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7 claims mistakes people make after a major insured loss

When a devastating event like a fire or flood strikes, there is often little time to prepare. In the panic to evacuate, people are often forced to abandon cherished belongings in the interest of personal safety. The result is that many are literally faced with rebuilding their lives from the ground up once the dust settles.

Insurance is there to help those people recover from disaster. But making a claim after a major event can be highly emotional. Driven by a desperate need to get life back to normal, policyholders may make costly mistakes in the claims process. Here are seven of the biggest mistakes to avoid:

1. Not being familiar with your insurance policy

Instead of waiting until a worst case scenario, take the time to sit down with your broker now to understand to what degree your belongings are covered. Some things may be covered for replacement value, and some may not be covered at all. Sentimental value doesn’t always equate to cash value.

Do your homework so you aren’t taken by surprise. For example, protection against certain disasters like earthquakes and floods (if you don’t live in a flood plain) may require an additional clause[1]. Be aware that it takes roughly 30 days for the additional insurance clause to kick in from the time of purchase[2].

2. Not having a clear picture of your possessions

While it does take time, having a comprehensive inventory of your possessions prior to a disaster will not only save you hours of frustration, it can also ensure that you receive enough coverage to replace what you lost.

Keep receipts and records, or take photos or video footage. Maintain records and paper copies in a safe deposit box or fireproof safe, and upload your digital files to cloud-based storage where they will be accessible even if your digital device is damaged[3].

3. Not keeping detailed allowance receipts and records

After a major disaster, insurance companies will provide allowances to help pay for living expenses and other emergency requirements while you are displaced from your home. Make sure you understand for what the allowance is intended. Buy a logbook to keep tight notes at every step. Get a pocket file folder to keep receipts for all your expenses.

Be aware that insurance companies are basing many of their initial payouts on projected timelines and losses. If they are projecting a six-week displacement, and you are back in your home after three weeks, you may be required to reimburse a portion of the initial payout. If, on the other hand, you are displaced longer, you may be entitled to more.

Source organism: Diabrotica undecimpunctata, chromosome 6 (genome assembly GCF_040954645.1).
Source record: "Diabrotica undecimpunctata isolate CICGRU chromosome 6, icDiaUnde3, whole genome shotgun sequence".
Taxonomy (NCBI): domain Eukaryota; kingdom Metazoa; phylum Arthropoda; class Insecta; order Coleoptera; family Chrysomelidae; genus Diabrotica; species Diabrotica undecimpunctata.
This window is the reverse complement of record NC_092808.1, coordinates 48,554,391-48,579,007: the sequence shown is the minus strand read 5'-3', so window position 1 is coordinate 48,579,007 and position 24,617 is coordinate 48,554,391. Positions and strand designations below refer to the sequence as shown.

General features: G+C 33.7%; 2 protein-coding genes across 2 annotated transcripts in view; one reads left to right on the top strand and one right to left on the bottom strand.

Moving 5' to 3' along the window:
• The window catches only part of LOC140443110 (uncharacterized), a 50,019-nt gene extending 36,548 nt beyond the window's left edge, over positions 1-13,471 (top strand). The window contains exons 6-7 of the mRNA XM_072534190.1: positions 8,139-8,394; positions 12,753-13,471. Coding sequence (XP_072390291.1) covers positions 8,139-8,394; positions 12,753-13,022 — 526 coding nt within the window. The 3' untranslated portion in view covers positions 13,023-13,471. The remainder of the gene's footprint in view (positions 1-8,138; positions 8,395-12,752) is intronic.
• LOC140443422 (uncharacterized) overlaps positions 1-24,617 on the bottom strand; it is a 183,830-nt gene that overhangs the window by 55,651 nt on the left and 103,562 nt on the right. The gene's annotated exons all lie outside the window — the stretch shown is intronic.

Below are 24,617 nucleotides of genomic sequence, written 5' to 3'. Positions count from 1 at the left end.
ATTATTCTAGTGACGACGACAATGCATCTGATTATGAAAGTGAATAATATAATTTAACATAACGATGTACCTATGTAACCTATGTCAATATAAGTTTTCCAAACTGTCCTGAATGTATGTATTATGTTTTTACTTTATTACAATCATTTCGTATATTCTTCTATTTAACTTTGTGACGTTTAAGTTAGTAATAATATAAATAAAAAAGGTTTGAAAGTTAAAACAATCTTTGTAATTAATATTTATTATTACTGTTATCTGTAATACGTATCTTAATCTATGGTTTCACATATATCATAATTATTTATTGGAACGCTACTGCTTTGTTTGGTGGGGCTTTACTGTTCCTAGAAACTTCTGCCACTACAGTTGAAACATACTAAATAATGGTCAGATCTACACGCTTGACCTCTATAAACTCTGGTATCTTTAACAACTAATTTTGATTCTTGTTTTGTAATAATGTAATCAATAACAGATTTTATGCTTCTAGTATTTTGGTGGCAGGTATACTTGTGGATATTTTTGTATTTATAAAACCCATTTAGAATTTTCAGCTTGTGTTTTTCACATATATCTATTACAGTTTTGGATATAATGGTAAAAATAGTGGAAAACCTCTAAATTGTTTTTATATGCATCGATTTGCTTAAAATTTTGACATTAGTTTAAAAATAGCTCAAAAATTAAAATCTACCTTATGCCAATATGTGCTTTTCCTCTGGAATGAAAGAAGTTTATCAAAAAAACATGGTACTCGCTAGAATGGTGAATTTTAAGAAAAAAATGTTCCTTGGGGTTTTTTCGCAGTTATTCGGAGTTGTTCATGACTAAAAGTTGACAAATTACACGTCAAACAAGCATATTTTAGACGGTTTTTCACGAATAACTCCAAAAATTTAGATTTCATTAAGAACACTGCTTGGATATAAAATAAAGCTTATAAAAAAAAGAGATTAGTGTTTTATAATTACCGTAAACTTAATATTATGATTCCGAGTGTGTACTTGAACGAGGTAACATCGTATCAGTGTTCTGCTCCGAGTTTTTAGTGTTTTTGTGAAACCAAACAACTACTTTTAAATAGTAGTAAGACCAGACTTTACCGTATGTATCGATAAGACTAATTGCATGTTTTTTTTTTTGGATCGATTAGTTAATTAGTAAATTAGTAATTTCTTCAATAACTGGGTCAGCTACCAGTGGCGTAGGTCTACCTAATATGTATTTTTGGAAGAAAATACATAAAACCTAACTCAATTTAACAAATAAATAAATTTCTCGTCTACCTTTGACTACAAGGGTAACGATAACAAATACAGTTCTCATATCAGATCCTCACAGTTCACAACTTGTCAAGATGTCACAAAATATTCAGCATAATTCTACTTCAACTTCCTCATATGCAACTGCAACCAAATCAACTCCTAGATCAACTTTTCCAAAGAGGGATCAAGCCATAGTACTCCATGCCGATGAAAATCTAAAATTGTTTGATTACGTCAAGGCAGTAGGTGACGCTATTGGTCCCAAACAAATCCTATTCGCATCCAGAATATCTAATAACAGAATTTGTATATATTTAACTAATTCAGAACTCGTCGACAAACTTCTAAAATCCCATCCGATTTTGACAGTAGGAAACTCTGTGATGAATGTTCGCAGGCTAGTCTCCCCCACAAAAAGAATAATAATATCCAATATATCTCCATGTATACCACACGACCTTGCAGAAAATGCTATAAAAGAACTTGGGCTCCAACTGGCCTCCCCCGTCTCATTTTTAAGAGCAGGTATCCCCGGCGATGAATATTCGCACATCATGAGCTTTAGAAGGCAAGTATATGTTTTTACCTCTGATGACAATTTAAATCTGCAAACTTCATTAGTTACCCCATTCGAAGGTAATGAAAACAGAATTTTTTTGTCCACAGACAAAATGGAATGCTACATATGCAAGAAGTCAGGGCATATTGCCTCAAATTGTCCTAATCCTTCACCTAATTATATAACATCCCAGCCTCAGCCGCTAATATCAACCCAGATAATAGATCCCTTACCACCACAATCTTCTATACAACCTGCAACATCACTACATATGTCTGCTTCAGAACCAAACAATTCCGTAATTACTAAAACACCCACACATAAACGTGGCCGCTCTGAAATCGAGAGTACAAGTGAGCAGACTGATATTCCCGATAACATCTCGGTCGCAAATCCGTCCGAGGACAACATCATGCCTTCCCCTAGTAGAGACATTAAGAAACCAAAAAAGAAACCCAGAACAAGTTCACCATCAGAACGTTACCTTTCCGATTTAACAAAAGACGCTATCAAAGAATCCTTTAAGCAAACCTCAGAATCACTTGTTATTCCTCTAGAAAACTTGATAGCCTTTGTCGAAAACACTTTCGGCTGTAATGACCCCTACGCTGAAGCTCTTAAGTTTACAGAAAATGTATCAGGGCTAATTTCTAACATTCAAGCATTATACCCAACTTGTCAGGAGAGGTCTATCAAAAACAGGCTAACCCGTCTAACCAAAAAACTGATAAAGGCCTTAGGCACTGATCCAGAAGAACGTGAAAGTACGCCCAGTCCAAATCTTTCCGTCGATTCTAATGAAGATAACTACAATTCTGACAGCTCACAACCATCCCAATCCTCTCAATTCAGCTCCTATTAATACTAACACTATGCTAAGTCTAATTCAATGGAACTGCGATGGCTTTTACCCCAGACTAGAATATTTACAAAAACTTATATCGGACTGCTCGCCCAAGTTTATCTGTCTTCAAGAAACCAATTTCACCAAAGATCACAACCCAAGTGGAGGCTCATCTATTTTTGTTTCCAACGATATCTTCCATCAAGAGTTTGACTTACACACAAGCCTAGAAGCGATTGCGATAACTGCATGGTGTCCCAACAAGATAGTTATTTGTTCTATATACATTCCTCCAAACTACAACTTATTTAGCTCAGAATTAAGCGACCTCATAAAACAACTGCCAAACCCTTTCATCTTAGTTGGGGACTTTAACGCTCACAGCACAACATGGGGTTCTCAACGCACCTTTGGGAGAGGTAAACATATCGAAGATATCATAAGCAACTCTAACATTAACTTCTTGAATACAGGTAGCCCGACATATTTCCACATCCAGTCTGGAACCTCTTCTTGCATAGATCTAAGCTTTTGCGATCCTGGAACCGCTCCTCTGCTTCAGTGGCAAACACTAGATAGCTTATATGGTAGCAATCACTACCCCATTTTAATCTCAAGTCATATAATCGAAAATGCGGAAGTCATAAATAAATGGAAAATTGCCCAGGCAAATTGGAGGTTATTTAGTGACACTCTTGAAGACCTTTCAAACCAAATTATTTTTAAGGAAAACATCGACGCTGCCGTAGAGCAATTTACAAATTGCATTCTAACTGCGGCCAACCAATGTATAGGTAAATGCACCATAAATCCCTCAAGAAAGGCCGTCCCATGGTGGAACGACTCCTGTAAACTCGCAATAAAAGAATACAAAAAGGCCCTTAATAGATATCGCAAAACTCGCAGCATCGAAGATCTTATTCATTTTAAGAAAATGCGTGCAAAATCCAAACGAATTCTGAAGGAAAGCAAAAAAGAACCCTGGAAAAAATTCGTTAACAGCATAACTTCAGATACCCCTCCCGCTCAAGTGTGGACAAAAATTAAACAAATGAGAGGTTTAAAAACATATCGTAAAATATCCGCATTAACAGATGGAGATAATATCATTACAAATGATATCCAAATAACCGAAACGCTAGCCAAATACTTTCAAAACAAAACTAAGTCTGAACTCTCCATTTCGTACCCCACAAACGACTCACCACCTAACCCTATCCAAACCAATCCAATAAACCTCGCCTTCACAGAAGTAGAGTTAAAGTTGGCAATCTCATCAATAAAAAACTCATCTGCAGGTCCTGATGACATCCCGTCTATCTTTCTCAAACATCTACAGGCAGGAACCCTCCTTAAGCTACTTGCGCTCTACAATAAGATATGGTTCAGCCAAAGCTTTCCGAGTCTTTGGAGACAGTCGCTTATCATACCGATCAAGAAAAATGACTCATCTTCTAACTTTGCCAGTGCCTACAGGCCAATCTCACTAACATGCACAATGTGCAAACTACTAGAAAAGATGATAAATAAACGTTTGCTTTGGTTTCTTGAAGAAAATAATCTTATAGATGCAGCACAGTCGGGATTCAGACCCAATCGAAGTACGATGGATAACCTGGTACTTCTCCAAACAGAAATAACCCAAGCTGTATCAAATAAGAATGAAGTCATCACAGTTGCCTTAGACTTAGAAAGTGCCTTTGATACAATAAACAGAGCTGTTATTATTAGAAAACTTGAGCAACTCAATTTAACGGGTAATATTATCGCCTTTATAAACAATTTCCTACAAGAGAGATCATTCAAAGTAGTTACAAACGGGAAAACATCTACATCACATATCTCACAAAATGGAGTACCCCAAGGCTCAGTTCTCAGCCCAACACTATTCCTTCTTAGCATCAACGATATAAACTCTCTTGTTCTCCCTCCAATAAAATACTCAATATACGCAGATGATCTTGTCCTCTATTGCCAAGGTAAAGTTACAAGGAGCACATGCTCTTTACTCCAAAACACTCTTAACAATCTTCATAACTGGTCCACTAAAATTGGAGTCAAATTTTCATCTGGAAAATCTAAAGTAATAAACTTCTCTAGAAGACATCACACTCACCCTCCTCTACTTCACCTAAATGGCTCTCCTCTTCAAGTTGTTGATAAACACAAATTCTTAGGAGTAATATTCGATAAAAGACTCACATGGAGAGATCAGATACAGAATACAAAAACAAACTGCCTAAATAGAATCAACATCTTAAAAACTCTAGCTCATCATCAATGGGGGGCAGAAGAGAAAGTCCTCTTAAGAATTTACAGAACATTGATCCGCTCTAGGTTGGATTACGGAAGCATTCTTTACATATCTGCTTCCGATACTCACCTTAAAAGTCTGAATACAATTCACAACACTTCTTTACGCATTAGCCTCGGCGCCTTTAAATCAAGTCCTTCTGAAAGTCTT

4. Rushing a claim

While it’s understandable that policyholders are anxious to get on with their lives, it’s easy to forget something if you make a claim in a hurry. If you don’t have an inventory of your possessions, take the time to build a solid list – go through it with every member of your household to identify any omissions. Walk through department stores, and take photos of items similar to what you had. Compile as much physical evidence as you can. Don’t rush into closing a claim or accepting final payment until you are sure that you have accounted for all your possessions.[4]

On the other hand, some companies have strict deadlines that you have to meet if you wish to file a claim[5]. Be mindful of this window to make sure you don’t miss your opportunity to be awarded full compensation.

5. Not keeping evidence

If you have been affected by a flood, you want to get rid of the water-damaged carpet as soon as possible. If your home has been damaged by fire, you’ll want to dispose of anything that has smoke damage. But don’t be too quick to toss out those damaged goods—they’re evidence your insurance company needs to properly assess the damage. If you can’t let it pile up without rotting, then take photographs to present to your adjuster[6].

6. Spending your claim too fast

An insurance payout can seem like a windfall. It’s tempting to treat yourself – especially after a traumatic event like the Fort McMurray fire. If you lost your entire home, you may be the recipient of a sizeable payout. The amount can seem overwhelming, but you will be surprised at how quickly you can spend it. It’s a good idea to make a budget before you start - and stick to it.

7. Selecting the wrong contractor

Sadly, after a disaster, many fraudulent contractors pop up hoping to make some quick money. Your insurance agent will have a list of trusted contractors. If you opt to select your own, make sure the contractor is reputable and capable of carrying out the scope of work you require.

Here are some steps you can take to make sure you’re dealing with a legitimate contractor or renovator:

o Get a statement and contract in writing

o Check references and research the company you’re hiring

o Never pay in cash[7]

o Never pay in advance

Mother Nature is unpredictable and capable of causing extreme damage to people’s homes and lives. Avoiding common insurance mistakes will help you and your family get your feet back on solid ground as quickly and smoothly as possible.

[1] https://www.nbc-insurance.ca/advices-benefits/natural-disasters.html

[2] http://www.bankrate.com/finance/insurance/flood-insurance-2.aspx

[3] http://adjustersinternational.com/common-mistakes-made-by-policyholders-following-a-property-loss/

[4] http://realestate.findlaw.com/owning-a-home/top-ten-tips-for-filing-fire-insurance-claims.html

[5] http://adjustersinternational.com/common-mistakes-made-by-policyholders-following-a-property-loss/

[6] http://www.alleghenyinsurance.com/2016/02/01/top-5-mistakes-made-filing-insurance-claims/

[7] http://www.ibc.ca/nl/home/home-fraud/restoration-vendor-fraud